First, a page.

Weigh how the team as well as the individual has contributed to the company’s performance
A corporate’s success depends on the performance of the whole team. However, differences in compensation and the resultant feeling of injustice often split great teams. So, how should companies approach this perennial problem?
The important thing to understand is that corporates need to focus on two elements. One is the difference between various kinds of jobs. So somebody in the human resources (HR) team is paid differently from, someone who is in finance, who is paid differently from someone in treasury. And that difference has a direct correlation with the issue of supply and demand.
If you want to look at the history of how compensation moved, the information technology (IT) sector is a great example. In the late 1990s, when the Y2K problem was looming large, IT salaries went through step-jump increases. And, over a period of time, that led to a large number of people choosing IT as a career. When the supply caught up with the demand, the salary growth became much more even, and the curve flattened out quite a bit.
Similarly, in corporate India, one element that determines compensation is the difference between supply and demand, the second issue that determines compensation, more so in the financial sector, is the quantum of value-add. So yes, you’re right, corporate at the overall level are team sports, but within that, there are certain roles that have a high level of individual impact. Traders for instance, as a result of their job description, have a much higher level of individualised impact as compared to someone who is working in a risk or lending function.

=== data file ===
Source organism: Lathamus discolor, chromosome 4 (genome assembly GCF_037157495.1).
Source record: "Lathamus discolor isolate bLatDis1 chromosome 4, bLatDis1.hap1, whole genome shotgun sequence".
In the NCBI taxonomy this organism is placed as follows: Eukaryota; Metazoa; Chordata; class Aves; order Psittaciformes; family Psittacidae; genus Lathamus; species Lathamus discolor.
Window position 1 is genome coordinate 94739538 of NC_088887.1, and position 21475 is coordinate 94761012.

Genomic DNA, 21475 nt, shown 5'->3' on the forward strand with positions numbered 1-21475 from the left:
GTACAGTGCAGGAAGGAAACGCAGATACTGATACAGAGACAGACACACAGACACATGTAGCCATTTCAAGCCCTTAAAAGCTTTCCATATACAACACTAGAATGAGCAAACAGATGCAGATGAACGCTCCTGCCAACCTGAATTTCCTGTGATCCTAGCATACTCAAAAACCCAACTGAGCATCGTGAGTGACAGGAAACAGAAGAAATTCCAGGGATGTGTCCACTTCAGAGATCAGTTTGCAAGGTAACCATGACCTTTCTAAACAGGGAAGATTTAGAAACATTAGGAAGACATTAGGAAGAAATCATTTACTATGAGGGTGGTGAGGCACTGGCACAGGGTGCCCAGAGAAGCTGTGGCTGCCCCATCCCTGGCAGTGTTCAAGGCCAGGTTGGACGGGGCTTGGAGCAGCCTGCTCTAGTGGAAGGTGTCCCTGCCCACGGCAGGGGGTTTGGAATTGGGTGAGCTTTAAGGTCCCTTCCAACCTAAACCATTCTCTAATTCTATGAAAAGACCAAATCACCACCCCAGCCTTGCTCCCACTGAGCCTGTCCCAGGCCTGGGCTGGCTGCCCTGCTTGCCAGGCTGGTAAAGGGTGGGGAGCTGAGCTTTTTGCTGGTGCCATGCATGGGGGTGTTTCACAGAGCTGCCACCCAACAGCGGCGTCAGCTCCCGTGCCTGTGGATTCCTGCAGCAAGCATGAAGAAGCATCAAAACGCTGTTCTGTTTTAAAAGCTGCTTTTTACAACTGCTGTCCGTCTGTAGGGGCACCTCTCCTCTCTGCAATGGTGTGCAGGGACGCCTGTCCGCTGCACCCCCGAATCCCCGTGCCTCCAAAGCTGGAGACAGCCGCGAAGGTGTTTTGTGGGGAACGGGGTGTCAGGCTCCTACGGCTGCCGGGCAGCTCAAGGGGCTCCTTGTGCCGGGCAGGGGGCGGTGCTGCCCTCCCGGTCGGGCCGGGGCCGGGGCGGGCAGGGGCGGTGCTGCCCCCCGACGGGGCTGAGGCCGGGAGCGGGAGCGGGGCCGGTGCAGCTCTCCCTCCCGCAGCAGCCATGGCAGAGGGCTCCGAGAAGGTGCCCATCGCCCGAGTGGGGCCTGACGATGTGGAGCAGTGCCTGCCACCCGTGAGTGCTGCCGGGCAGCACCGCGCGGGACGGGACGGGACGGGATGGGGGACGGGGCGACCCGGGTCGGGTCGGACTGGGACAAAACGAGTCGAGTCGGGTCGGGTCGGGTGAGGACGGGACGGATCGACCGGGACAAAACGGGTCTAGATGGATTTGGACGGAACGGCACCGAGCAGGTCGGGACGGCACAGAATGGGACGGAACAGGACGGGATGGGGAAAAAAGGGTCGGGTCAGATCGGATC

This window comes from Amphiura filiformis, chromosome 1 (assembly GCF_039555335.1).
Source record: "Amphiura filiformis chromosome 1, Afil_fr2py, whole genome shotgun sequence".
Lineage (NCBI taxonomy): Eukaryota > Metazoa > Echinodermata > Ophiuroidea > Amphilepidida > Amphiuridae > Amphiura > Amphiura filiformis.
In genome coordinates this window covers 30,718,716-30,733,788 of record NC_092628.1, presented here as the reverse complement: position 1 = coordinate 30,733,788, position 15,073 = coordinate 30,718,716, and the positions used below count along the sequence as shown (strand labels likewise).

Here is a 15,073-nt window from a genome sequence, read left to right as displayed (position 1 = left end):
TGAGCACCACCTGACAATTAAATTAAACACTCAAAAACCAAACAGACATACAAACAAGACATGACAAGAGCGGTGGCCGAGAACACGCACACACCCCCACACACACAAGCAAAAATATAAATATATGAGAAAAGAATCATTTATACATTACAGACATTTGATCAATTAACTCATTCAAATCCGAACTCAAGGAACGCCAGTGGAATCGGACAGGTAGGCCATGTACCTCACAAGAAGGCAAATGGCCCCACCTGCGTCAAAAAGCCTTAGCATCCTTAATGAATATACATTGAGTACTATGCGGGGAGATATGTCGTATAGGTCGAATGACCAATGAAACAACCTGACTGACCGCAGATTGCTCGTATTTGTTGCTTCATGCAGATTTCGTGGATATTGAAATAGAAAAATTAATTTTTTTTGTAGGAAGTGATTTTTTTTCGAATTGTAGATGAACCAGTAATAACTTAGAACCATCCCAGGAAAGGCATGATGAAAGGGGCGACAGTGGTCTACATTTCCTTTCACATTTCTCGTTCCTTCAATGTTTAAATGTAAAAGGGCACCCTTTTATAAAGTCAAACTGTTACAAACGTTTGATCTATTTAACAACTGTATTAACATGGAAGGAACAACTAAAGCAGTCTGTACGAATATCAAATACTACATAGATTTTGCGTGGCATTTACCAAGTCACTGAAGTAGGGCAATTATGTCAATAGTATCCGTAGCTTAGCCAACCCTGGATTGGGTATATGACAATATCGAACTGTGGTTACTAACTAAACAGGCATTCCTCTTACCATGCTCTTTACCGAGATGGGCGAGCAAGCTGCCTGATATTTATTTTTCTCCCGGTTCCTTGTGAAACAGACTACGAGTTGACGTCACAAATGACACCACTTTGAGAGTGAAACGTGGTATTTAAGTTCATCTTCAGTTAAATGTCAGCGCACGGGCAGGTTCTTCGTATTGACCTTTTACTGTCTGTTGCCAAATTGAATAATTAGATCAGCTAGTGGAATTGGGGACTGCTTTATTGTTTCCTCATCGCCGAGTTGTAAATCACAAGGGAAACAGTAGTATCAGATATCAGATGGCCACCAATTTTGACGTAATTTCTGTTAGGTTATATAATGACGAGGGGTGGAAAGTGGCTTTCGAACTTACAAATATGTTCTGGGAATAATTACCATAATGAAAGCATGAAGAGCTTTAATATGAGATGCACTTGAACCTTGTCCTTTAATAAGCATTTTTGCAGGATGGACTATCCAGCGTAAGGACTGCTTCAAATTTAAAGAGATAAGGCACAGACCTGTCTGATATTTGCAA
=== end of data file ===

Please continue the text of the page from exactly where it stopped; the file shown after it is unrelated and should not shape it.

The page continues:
Having said that, how do you really differentiate between performance within a function or ‘team’. How do you, for instance, differentiate between a good HR personnel vis-a-vis an average HR person?
I think, there are two key elements most good corporates should keep in mind.
The first of these is that the quantum of variable pay is determined not just by individual performance but is a function of how the firm has performed overall, that is, how has the organisation performed?
Then, how has HR contributed to the overall performance? And finally, how has the individual performed?
So, automatically, the performance of the entire team has an equal impact on the bonus of the individual — the stars as well as the average performers. And the overall performance impacts the bonus of each department within the firm, so the team issue gets taken care of first.
Where rewarding the individual is concerned, what one should measure is how they have performed in a given year. And in a year where your performance is exemplary as compared with others’, you ought to be paid more. Similarly, in a year where your performance is average, you will be paid less. So, you’re not rewarding an individual, you’re rewarding their performance. Once you establish and embed this principle, it works quite well across the entire platform.
Admittedly, it takes one or two cycles for people to understand the principle because everybody has different backgrounds and experiences. And rewards is an area where you can cry yourself hoarse explaining the lines on which you work, but until they experience it, people don’t believe you.
(The author the Group Head HR and Corporate Services at IDFC and Co-Chief Executive Officer, IDFC Foundation)